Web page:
2017 Second Quarter Market Review
July 17, 2017
2017 Third Quarter Market Review
October 16, 2017

Why I Chose to Work with an RIA

John Fischer, CFA®, CFP® | Visionary Educated Investor

It’s been almost a year and a half since I asked myself the same question that many investors have been asking themselves with increasing regularity – should I work with an RIA? Until early last year, I had spent my entire career in finance at large brokerage firms. But I had been having a gut feeling for some time that I needed a change as something just did not feel right. When I think back to the start of my career, I could not have imagined working for an upstart, fast-growing RIA like Visionary. As I sit here today, I realize that the RIA structure and my core values are a perfect match.

A Registered Investment Advisor (RIA) is an individual or firm who engages in the business of providing investment advice, making recommendations, or conducting investment analysis for clients. The main distinction that separates RIAs from brokerage firms is their legal obligation to clients. Brokerage firms are required by law to ensure any investment recommendation is suitable based on the client’s profile. RIAs have a higher legal responsibility. RIAs have a fiduciary obligation to clients such that not only must investment advice be suitable but it must also be in the client’s best interest.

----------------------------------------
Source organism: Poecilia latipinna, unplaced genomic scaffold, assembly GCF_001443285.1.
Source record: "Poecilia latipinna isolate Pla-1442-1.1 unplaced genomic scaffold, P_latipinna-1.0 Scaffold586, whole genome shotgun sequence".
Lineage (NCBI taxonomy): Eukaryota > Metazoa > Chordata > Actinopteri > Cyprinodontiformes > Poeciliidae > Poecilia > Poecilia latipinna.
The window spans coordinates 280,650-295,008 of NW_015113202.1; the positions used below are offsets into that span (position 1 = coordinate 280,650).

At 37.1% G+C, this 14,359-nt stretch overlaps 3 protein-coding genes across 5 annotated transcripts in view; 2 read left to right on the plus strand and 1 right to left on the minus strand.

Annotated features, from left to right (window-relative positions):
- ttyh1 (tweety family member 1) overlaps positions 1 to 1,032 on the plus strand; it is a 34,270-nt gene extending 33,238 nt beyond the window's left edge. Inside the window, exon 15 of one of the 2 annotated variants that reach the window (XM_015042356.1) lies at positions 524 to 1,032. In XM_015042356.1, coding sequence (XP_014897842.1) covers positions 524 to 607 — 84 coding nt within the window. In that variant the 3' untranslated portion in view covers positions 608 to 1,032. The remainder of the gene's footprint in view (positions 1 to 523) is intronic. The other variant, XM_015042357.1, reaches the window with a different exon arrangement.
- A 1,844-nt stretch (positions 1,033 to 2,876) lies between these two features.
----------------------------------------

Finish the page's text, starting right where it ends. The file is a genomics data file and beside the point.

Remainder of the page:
This begs the question, what is the difference between an investment recommendation that is suitable versus one that is in the client’s best interest? Let’s offer a hypothetical example. A young married couple consults two advisors about investing. Each spouse is employed with group term life insurance. They have no kids, are diligent savers, and have a long time horizon. They would like an investment that offers long-term growth potential. Advisor A recommends a diversified stock portfolio. Advisor B recommends a variable universal life insurance policy. Both options offer the opportunity for long-term growth. However, Advisor B’s recommendation includes an insurance policy that doesn’t appear to be a need. Additionally, the insurance policy carries higher fees with a large upfront payment to the advisor where the diversified stock portfolio does not. In this case, Advisor A’s recommendation would likely be viewed as being in the client’s best interest. Advisor B’s recommendation would likely pass the suitability test but would not be serving the client’s best interest.

In my previous life at a brokerage firm, I was responsible for giving investment advice to advisors with regard to bond portfolios of clients. Part of my responsibility was to execute trades for advisors that met the firm’s compliance standards. Over time, I found that while the trades I executed passed the suitability test for clients, not all of the trades passed my personal test when making an investment recommendation to clients. That test was a simple grandma test – would I make this investment recommendation if it were my grandma’s account? For me, suitability was never a high enough moral bar to make a recommendation in good conscience.